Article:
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The Butterfly Effect: Infinifilm

While it's usually simple to divide movies into separate lots belonging to The Good and The Bad, the ambitious thriller The Butterfly Effect (2004) enthusiastically throws simple categorization into chaos, covering the spectrum of quality with always intriguing, if definitely mixed, results. As a seven-year-old boy, Evan Treborn (Logan Lerman) is struck with unpredictable, often trauma-induced, blackouts, and when he recovers he remembers nothing. This concerns his single mother (Melora Walters), who not only suffered three still-births prior to only-child Evan's arrival, but also watched a similar memory-related illness drive Evan's father into institutional incarceration. Truth is, Evan has a lot worth blacking out: His childhood is so bleak it would drive Dickens to drink. The only bright spot in his grim adolescence is his relationship with his beleaguered, abused friend Kaylie (Irene Gorovaia), but even that is marred by her creepy dad (Eric Stoltz) and the influence of her sociopathic brother Tommy (Jesse James). By the time Evan is 13, Tommy's delinquent tendencies are out of control, and Evan's mother whisks her son away from Sunnyvale and his childhood sweetheart, toward, hopefully, a less-troubled life. Seven years later, Evan (Ashton Kutcher) is a hunky college student impressing his professors with his obsessive experimental theories about memory — his own unaffected by blackouts since leaving Kaylie all those years ago. But just as he celebrates his amnesia-free anniversary, he experiences a new kind of blackout — an unexpected trigger transports him back into one of his repressed childhood memories. As Evan begins to mnemonically recover the lost horrors of his youth, he also becomes aware of their harrowing present-day effects on both adult Kaylie (Amy Smart) and another childhood friend, Lenny (Elden Henson), and Evan dives back into his memories, this time to change them, causing a ripple through time (a.k.a. a "butterfly effect") as each minor change produces a different future. Written and directed by the team of Eric Bress and J. Mackye Gruber, The Butterfly Effect tackles chaos theory like a grim Groundhog Day, as Evan continuously dips into his past aiming to effect a perfect present. This complicated concept is executed by Bress and Gruber with equal amounts energy and stupidity; like idiot savants or stoned geniuses, their disturbing enthusiasm is both wayward and contagious, and while they never surmount the credibility gap, their movie is lively, intense (but never tense), and always interesting, but also simple-minded and silly. Star Kutcher is a talented comic actor; not so much with the drama. Nevertheless, his natural dufus-demeanor is in perfect sync with the likable, unfaltering boneheaded drive of the enterprise. That doesn't make The Butterfly Effect good, but neither is it boring or terminally insipid. Fun to watch, even if it's not always clear why.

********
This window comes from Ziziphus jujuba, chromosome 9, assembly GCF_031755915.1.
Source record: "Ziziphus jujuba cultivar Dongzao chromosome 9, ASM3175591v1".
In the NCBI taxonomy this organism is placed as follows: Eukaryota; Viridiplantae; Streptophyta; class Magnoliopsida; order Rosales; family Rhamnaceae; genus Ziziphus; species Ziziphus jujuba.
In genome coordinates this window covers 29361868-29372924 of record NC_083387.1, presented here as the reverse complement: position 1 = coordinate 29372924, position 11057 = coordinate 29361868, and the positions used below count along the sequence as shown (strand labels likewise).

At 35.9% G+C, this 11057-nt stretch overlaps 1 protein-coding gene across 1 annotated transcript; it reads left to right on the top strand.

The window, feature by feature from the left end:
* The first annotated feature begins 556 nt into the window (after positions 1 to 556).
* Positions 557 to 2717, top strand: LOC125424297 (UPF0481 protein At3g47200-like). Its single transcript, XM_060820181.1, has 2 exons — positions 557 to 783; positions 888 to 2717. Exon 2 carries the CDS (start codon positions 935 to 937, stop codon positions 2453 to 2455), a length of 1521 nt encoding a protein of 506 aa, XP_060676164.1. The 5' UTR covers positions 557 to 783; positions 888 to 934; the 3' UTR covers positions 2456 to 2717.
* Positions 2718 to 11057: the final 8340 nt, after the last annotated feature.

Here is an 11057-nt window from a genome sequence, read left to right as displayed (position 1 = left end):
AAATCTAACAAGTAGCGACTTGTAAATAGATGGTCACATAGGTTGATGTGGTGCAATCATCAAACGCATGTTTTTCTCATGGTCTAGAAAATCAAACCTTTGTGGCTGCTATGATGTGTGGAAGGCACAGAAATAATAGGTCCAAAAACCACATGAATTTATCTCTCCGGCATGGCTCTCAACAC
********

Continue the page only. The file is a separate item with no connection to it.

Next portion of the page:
*          *          *

New Line's "infinifilm" release of The Butterfly Effect presents the theatrical version of the movie on one side of the disc, but features a six-minute longer Directors' Cut on the other side. The main attraction of the Directors' Cut is the original (and perfectly preposterous) ending, which displeased the studio, and could have earned the film the title It's a Horrible Life. Both versions are presented in good anamorphic transfers (1.85:1) with DTS 6.1 and Dolby Digital 5.1 EX audio mixes. The Directors' Cut also sports the infinifilm functionality (which integrates special content, like info pop-ups and links to relevant extra materials into the movie); an "amazing" commentary by Bress and Gruber (during which just about every cast and crew member is described as "amazing"); a trivia subtitle track; featurettes on chaos theory and time travel; "making-of" and effects featurettes; deleted and alternate scenes; storyboards; DVD-ROM content; and the theatrical trailer. Keep-case.
—Gregory P. Dorr

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